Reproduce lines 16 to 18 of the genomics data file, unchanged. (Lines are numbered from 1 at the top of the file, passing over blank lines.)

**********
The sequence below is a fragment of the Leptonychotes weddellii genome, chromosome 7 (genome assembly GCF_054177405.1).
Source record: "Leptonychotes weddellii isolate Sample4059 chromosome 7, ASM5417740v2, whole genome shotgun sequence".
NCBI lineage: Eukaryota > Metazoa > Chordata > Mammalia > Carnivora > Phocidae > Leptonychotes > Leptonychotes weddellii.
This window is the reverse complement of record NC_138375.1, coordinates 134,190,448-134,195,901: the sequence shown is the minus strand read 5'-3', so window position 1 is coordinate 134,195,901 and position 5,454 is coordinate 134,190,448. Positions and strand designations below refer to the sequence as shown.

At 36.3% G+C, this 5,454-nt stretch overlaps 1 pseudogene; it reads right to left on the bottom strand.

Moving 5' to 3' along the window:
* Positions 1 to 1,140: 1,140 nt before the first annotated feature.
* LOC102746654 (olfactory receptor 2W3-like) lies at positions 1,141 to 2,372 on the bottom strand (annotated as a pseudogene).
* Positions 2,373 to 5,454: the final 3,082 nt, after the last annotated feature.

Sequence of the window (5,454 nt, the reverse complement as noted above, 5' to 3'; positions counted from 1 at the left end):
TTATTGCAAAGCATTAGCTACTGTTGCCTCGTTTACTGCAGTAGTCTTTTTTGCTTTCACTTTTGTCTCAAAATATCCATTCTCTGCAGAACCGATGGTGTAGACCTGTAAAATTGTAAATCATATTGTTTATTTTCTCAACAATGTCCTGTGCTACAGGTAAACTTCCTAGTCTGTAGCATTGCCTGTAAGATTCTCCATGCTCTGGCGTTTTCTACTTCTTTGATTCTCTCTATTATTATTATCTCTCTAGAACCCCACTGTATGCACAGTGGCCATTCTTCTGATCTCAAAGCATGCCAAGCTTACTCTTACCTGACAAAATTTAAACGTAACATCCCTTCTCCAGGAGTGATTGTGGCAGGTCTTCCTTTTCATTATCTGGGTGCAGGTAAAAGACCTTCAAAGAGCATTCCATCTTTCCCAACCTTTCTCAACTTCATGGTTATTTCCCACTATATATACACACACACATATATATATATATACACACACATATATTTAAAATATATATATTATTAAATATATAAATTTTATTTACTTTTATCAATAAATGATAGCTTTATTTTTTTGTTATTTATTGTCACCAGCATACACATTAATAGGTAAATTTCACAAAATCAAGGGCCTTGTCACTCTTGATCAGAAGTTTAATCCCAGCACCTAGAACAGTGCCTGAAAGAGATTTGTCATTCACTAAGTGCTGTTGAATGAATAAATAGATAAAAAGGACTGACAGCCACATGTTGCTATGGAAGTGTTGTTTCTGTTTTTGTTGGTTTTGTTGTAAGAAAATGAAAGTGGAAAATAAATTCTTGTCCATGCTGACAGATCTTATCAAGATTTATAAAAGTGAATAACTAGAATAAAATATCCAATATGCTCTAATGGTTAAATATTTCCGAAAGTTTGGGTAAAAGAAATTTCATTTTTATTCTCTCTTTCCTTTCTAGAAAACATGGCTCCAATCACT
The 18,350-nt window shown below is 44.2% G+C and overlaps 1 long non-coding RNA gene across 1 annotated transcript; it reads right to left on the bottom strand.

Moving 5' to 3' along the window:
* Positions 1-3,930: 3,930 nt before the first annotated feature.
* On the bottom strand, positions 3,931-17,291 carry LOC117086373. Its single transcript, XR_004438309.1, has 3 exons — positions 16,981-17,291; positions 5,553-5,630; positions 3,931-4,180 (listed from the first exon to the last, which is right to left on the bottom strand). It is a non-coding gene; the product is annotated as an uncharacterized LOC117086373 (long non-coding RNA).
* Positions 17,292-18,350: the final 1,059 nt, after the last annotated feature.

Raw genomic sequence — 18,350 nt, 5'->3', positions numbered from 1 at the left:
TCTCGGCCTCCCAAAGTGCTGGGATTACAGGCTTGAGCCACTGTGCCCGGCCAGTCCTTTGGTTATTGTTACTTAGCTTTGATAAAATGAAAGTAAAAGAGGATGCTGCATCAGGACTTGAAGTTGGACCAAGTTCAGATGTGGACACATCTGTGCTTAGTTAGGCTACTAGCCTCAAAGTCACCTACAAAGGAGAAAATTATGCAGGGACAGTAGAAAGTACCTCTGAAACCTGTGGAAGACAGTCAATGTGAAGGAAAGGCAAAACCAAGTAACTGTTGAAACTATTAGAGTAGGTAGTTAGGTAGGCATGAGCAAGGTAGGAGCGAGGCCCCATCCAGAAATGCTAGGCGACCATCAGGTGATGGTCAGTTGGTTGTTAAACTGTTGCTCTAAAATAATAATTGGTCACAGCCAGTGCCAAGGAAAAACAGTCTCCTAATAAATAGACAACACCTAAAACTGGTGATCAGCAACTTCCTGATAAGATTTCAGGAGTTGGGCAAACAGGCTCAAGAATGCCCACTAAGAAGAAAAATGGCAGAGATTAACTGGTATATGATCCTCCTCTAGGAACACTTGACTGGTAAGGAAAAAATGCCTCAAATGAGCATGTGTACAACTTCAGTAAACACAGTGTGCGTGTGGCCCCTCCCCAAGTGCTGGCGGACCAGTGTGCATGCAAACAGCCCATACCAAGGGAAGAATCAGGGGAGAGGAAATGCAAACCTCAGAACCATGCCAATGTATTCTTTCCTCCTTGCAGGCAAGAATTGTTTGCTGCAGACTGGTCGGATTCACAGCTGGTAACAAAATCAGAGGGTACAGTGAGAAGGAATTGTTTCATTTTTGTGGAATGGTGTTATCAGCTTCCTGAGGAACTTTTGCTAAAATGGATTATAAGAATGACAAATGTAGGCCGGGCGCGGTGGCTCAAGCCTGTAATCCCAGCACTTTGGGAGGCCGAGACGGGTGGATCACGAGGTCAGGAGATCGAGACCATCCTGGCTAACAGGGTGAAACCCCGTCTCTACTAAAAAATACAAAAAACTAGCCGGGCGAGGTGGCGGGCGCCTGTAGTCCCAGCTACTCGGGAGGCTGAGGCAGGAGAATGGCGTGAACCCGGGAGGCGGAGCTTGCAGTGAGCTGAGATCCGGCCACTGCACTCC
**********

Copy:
* Positions 17,292-18,350: the final 1,059 nt, after the last annotated feature.

Raw genomic sequence — 18,350 nt, 5'->3', positions numbered from 1 at the left:
TCTCGGCCTCCCAAAGTGCTGGGATTACAGGCTTGAGCCACTGTGCCCGGCCAGTCCTTTGGTTATTGTTACTTAGCTTTGATAAAATGAAAGTAAAAGAGGATGCTGCATCAGGACTTGAAGTTGGACCAAGTTCAGATGTGGACACATCTGTGCTTAGTTAGGCTACTAGCCTCAAAGTCACCTACAAAGGAGAAAATTATGCAGGGACAGTAGAAAGTACCTCTGAAACCTGTGGAAGACAGTCAATGTGAAGGAAAGGCAAAACCAAGTAACTGTTGAAACTATTAGAGTAGGTAGTTAGGTAGGCATGAGCAAGGTAGGAGCGAGGCCCCATCCAGAAATGCTAGGCGACCATCAGGTGATGGTCAGTTGGTTGTTAAACTGTTGCTCTAAAATAATAATTGGTCACAGCCAGTGCCAAGGAAAAACAGTCTCCTAATAAATAGACAACACCTAAAACTGGTGATCAGCAACTTCCTGATAAGATTTCAGGAGTTGGGCAAACAGGCTCAAGAATGCCCACTAAGAAGAAAAATGGCAGAGATTAACTGGTATATGATCCTCCTCTAGGAACACTTGACTGGTAAGGAAAAAATGCCTCAAATGAGCATGTGTACAACTTCAGTAAACACAGTGTGCGTGTGGCCCCTCCCCAAGTGCTGGCGGACCAGTGTGCATGCAAACAGCCCATACCAAGGGAAGAATCAGGGGAGAGGAAATGCAAACCTCAGAACCATGCCAATGTATTCTTTCCTCCTTGCAGGCAAGAATTGTTTGCTGCAGACTGGTCGGATTCACAGCTGGTAACAAAATCAGAGGGTACAGTGAGAAGGAATTGTTTCATTTTTGTGGAATGGTGTTATCAGCTTCCTGAGGAACTTTTGCTAAAATGGATTATAAGAATGACAAATGTAGGCCGGGCGCGGTGGCTCAAGCCTGTAATCCCAGCACTTTGGGAGGCCGAGACGGGTGGATCACGAGGTCAGGAGATCGAGACCATCCTGGCTAACAGGGTGAAACCCCGTCTCTACTAAAAAATACAAAAAACTAGCCGGGCGAGGTGGCGGGCGCCTGTAGTCCCAGCTACTCGGGAGGCTGAGGCAGGAGAATGGCGTGAACCCGGGAGGCGGAGCTTGCAGTGAGCTGAGATCCGGCCACTGCACTCC